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HAIKU: Our Three Top Wishes?

30/11/2016

“Destiny grants us our wishes, but in its own way, in order to give us something beyond our wishes.” Johann Wolfgang von Goethe

HAIKU: Our Three Top Wishes? - What we wish for others, we wish for ourselves

HAIKU: Our Three Top Wishes? – What we wish for others, we wish for ourselves

What do I wish for?
To walk freely on this earth?
Live meaningfully

What would you wish for?
To heal the sick and downcast?
Share generously

What should we wish for?
To build bridges to World Peace?
Serve and love deeply

What do I wish for?
What would you wish for our world?
What should we wish for?

Live meaningfully
Love deeply
Share generously

What 3 altruistic things come to mind when you wish for good? For this week’s Discover Challenge on lists in sets of threes, – One, Two, Three!– we are invited to work with lists/ideas that focus our attention on a trio; triumvirate, triad, trinity, troika or threesome. Why Our Three Top Wishes? I added the question mark so each of us can come to the questions from our own hearts. We get to choose how we wish to express this idea and my choice is to look at the altruistic wishes we hold dear to our hearts. Yes, we can wish for whatever we want but, once we do so, we must move our feet and act on them to clarify our goals… That is expected.

 

 

“My best friend is the man who in wishing me well wishes it for my sake.” Aristotle

HAIKU: Our Three Top Wishes? - What we wish for others, we wish for ourselves

HAIKU: Our Three Top Wishes? – What we wish for others, we wish for ourselves

In a perfect world…
An altruistic heart will
wish the blind to see

Help mankind battle…
insidious bad habits
that hurt treasured goals

Turn hearts to wish for …
the end of global conflict
Hate … swept out to sea

What do I wish for?
What would you wish for our world?
What should we wish for?

Live meaningfully
Love deeply
Share generously

What is a Haiku? It is typically a three-line poem, written in a 5/7/5 (17) syllable count style that conveys a succinct message about a topic of choice. It originated in the 13th Century in Japan and while traditionally, the focus has often been on images from nature, today, it is written with various themes in mind. What many enjoy about this poetic form is its emphasis on “simplicity, intensity, and directness of expression.“(poets.org)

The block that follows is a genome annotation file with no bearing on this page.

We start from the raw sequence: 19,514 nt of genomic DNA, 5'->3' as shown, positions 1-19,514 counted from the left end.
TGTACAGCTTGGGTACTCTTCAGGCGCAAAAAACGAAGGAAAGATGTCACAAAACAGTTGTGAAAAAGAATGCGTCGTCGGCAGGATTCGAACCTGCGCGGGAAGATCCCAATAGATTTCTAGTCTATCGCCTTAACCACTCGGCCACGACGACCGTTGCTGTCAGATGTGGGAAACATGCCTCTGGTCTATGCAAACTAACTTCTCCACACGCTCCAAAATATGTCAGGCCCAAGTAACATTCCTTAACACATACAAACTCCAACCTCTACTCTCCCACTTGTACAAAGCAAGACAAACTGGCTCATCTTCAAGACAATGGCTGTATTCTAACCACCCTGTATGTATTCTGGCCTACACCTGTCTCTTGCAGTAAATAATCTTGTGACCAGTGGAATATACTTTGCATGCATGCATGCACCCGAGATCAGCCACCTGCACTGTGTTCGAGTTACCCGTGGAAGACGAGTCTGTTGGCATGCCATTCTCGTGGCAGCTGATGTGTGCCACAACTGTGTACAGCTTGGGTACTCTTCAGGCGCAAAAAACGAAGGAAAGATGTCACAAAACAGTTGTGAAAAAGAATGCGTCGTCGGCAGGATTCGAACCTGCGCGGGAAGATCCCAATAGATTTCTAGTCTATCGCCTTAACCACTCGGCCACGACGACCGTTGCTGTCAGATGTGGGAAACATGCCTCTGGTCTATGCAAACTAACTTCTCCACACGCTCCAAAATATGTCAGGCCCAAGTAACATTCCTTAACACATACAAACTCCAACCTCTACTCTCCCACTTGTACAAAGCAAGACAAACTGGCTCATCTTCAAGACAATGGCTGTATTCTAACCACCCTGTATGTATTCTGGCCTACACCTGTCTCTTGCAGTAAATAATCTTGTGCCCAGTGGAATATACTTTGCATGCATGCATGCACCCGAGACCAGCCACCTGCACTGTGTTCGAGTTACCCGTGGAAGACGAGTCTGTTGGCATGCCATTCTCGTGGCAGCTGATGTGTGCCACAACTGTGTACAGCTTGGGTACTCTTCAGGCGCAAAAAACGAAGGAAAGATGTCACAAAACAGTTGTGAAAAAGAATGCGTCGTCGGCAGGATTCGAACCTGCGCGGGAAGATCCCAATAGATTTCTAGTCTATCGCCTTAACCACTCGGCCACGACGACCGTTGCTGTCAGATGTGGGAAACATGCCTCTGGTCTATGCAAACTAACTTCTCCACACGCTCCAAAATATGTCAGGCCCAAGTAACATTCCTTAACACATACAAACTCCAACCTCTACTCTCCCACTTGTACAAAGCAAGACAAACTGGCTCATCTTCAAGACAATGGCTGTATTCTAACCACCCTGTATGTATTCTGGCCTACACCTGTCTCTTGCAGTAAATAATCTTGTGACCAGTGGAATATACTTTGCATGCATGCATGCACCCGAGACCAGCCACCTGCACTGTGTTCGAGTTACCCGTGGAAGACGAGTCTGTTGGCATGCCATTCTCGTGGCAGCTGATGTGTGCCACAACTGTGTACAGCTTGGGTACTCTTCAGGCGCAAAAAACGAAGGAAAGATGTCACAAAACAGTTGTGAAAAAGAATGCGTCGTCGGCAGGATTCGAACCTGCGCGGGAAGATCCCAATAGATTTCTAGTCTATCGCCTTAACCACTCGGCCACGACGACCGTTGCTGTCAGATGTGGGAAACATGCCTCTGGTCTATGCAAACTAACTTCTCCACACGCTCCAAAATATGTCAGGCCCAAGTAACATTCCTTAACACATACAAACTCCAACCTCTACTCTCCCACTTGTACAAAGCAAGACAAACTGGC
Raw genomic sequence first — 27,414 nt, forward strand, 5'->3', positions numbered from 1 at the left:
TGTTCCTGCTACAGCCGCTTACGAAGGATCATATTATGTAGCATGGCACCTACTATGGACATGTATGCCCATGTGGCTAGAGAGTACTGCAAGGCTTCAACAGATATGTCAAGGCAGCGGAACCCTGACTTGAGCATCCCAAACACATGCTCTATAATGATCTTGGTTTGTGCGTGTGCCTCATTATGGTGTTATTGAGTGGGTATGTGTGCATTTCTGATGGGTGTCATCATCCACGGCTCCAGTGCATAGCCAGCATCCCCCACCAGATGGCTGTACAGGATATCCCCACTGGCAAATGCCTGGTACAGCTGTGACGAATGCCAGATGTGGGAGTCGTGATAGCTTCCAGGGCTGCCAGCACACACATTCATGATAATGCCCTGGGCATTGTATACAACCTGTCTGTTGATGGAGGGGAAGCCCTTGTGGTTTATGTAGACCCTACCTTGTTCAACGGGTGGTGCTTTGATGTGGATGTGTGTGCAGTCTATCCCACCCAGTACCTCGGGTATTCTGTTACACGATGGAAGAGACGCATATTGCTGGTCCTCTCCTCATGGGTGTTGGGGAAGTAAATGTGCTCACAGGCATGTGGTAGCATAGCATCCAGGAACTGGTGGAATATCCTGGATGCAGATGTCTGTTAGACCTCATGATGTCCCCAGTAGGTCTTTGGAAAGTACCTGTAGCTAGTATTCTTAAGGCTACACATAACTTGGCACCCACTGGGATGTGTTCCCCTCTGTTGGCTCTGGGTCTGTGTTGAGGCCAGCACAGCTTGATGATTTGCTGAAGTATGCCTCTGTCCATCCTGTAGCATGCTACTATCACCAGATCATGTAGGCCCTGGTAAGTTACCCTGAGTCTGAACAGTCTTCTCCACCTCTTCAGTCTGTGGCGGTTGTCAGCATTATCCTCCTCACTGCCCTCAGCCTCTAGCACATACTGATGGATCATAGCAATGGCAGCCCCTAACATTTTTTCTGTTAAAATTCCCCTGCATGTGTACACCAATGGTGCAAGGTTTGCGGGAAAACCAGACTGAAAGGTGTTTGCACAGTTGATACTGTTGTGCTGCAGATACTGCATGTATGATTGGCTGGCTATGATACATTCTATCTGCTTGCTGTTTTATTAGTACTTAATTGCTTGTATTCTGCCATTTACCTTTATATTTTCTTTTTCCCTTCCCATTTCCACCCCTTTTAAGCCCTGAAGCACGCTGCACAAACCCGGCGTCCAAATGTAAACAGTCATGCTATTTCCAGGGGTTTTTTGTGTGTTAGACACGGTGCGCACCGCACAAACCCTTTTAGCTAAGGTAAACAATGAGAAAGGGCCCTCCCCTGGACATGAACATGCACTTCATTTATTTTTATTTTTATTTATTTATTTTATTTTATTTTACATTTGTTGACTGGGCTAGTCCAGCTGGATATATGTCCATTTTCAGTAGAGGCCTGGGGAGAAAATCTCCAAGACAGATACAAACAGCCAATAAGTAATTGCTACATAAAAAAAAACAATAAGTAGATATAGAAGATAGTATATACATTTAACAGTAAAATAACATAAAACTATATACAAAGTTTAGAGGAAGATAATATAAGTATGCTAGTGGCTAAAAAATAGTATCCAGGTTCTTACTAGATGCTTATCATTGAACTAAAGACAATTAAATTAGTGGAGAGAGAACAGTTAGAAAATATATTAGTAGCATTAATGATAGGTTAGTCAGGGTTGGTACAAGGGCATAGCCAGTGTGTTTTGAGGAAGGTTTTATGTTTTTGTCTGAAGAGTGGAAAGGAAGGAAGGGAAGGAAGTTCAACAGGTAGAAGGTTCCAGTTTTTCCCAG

More Below!

“Where there is great love, there are always wishes.” Willa Cather

HAIKU: Our Three Top Wishes? - What we wish for others, we wish for ourselves

HAIKU: Our Three Top Wishes? – What we wish for others, we wish for ourselves

In our youthful years
we seek adventure to flourish
And live for ourselves

In our middle age
we nurture our family
and build a nest egg

In our older days
we gather around loved ones
And we reminisce

What do I wish for?
What would you wish for our world?
What should we wish for?

Live meaningfully
Love deeply
Share generously

Why in Haiku? It is a great way to edit the verbiage and get to the meat of our pov. Even though I have followed the classic Haiku format of 5-7-5 syllables, I have also included as my last stanza, of each set, a 5-3-5 syllable haiku as a way to tie the piece together. Traditionally, haiku, which is also HAIKU in plural, focuses on events in nature and the wisdom of life around us. However, modern day Haiku writers venture beyond that realm and explore topics that hold their interest; including whimsical, humorous lines… It is all acceptable and has merit. The creative impulse touches us differently and we are best served by following the drum beats of our heart… Write what you know and what inspires you!